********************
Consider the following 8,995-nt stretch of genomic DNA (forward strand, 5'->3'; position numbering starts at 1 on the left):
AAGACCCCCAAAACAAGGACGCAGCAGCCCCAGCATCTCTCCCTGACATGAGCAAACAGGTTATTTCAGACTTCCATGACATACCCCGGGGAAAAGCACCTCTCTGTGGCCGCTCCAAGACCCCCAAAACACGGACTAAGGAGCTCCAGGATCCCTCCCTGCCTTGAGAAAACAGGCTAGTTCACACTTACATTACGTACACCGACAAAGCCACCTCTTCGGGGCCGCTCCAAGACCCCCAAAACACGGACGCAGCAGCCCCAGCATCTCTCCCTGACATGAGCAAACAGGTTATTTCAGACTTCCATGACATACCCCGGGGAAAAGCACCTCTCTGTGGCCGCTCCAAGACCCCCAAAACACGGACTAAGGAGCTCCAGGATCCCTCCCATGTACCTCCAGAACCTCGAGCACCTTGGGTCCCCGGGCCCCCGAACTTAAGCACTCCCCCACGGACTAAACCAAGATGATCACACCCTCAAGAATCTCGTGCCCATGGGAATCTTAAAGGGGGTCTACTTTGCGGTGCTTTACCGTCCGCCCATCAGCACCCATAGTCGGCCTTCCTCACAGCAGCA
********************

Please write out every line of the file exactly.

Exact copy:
Consider the following 8,995-nt stretch of genomic DNA (forward strand, 5'->3'; position numbering starts at 1 on the left):
AAGACCCCCAAAACAAGGACGCAGCAGCCCCAGCATCTCTCCCTGACATGAGCAAACAGGTTATTTCAGACTTCCATGACATACCCCGGGGAAAAGCACCTCTCTGTGGCCGCTCCAAGACCCCCAAAACACGGACTAAGGAGCTCCAGGATCCCTCCCTGCCTTGAGAAAACAGGCTAGTTCACACTTACATTACGTACACCGACAAAGCCACCTCTTCGGGGCCGCTCCAAGACCCCCAAAACACGGACGCAGCAGCCCCAGCATCTCTCCCTGACATGAGCAAACAGGTTATTTCAGACTTCCATGACATACCCCGGGGAAAAGCACCTCTCTGTGGCCGCTCCAAGACCCCCAAAACACGGACTAAGGAGCTCCAGGATCCCTCCCATGTACCTCCAGAACCTCGAGCACCTTGGGTCCCCGGGCCCCCGAACTTAAGCACTCCCCCACGGACTAAACCAAGATGATCACACCCTCAAGAATCTCGTGCCCATGGGAATCTTAAAGGGGGTCTACTTTGCGGTGCTTTACCGTCCGCCCATCAGCACCCATAGTCGGCCTTCCTCACAGCAGCA